The new director of the census believes in the quality of the 2020 figures

The new director of the U.S. Census Bureau said Monday that he listens to the concerns of data users and politicians, and the agency is making ongoing advocacy efforts to restore public confidence lost after the Trump administration tried to politicize the number of heads of state in 2020.

Despite the attempts and obstacles created by the pandemic, the Census Bureau has done its job, and the figures used to determine political power and allocate federal funding “are quality products and they meet the purposes for which they were intended.” said Robert Santos. interview with .

“I am very confident, and I was incredibly pleased with the professionalism of the staff in the Census Bureau, the work they have done, and their commitment to the mission, the Constitution and the rule of law,” Santos said. have done the work that needed to be done to conduct the 2020 census, despite all obstacles. “


The Trump administration has tried unsuccessfully add the question of citizenship to the 2020 census, which opponents feared could stifle the participation of immigrant groups. The Trump administration also named an unusually large number of political appointees to the bureau, and in early October last year it tried to end the counting of leaders after its schedule was adjusted to accommodate the pandemic, prompting opponents to try to publish the figures used. for the distribution of seats in Congress when President Donald Trump was still in office.

Decadely census data are also used to nominate political constituencies and help allocate $ 1.5 trillion in federal spending each year.

Last year, the Urban Institute think tank appreciated that 1.6 million people were missed in the 2020 census, with colored people, tenants, non-citizens, children and people living in Texas likely to be underestimated. In 2019, a year and a half before he was nominated for the post of head of the Census Bureau, Santos wrote a co-author report of the Urban Institute that said African Americans could be underestimated at the national level by 3.6% and Hispanics could be underestimated by 3.5%, at worst in the 2020 census.


Santos, speaking to the Associated Press from his hometown of San Antonio, Texas, said Monday that he had “absolutely zero idea” if those predictions were accurate. Next month, the Census Bureau plans to release a report showing how well it has done its job. counting different population groups.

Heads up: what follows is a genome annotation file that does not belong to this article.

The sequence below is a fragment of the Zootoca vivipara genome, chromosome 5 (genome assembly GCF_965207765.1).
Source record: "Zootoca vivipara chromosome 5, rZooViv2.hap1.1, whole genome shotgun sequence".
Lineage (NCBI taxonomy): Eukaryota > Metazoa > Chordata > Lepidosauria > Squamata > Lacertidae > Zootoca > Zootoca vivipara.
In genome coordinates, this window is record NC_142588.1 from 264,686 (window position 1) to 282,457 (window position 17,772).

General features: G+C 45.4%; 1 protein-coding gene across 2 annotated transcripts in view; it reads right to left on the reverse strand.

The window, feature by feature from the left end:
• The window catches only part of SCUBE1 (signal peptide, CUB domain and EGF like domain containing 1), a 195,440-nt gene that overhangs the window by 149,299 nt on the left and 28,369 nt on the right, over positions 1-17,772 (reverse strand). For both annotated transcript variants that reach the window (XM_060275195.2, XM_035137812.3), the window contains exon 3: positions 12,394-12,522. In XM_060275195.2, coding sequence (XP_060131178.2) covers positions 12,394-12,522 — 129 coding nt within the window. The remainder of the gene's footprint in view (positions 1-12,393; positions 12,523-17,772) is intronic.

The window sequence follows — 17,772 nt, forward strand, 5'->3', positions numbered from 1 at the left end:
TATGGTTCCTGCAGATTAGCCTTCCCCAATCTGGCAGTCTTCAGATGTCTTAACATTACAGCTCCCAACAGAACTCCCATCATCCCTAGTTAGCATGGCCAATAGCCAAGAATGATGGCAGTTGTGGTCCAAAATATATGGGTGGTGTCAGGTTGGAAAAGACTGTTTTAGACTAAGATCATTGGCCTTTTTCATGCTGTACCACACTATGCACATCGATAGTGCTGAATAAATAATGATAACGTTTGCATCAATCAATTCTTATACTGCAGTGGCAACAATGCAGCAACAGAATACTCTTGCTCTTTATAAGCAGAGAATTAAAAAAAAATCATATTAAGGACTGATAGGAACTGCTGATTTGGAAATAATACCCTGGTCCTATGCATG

Santos began The five-year term headed the country’s largest statistical agency earlier this year after he was nominated for the post by President Joe Biden. In his new position, he oversees the release of more detailed data from the 2020 census later this year, and is preparing for the next census once a decade in 2030.

Santos said Monday that he is “eager” to work with the Budget and Governance to find out whether to combine issues of race and ethnicity and whether to add a category for people of Middle Eastern or North African descent to the 2030 census. form.


A previous study by the Census Bureau in Sutland, Maryland, found that combining questions of race and ethnicity increased the number of responses from Hispanics who may be unsure how to answer a racial question because they often have mixed racial and ethnic backgrounds. The Office of Budget and Administration considered combining issues for the 2020 census, but the Trump administration decided to leave the racial issue separate from the ethnic one.

Published report Last month, three sociologists said that the current practice of classifying people from the Middle East or North Africa as white “may not be in line with their life experiences or perceptions of others.”

The director of the Census Bureau would not say whether he supported the inclusion of questions in the 2030 census form about sexual orientation or gender identity, saying that “my personal feelings are not food for this type of conversation.” a new Census Bureau poll formed during the pandemic, Household Pulse Survey, but never asked about in a much more complete decade-long census.


“Basically, we need to think about how best to capture the portrait of the American public,” Santos said. “The American public has nuances. As time goes on, we become more diverse. We value culture, language, our own identities in ways that truly transcend what existed before. “


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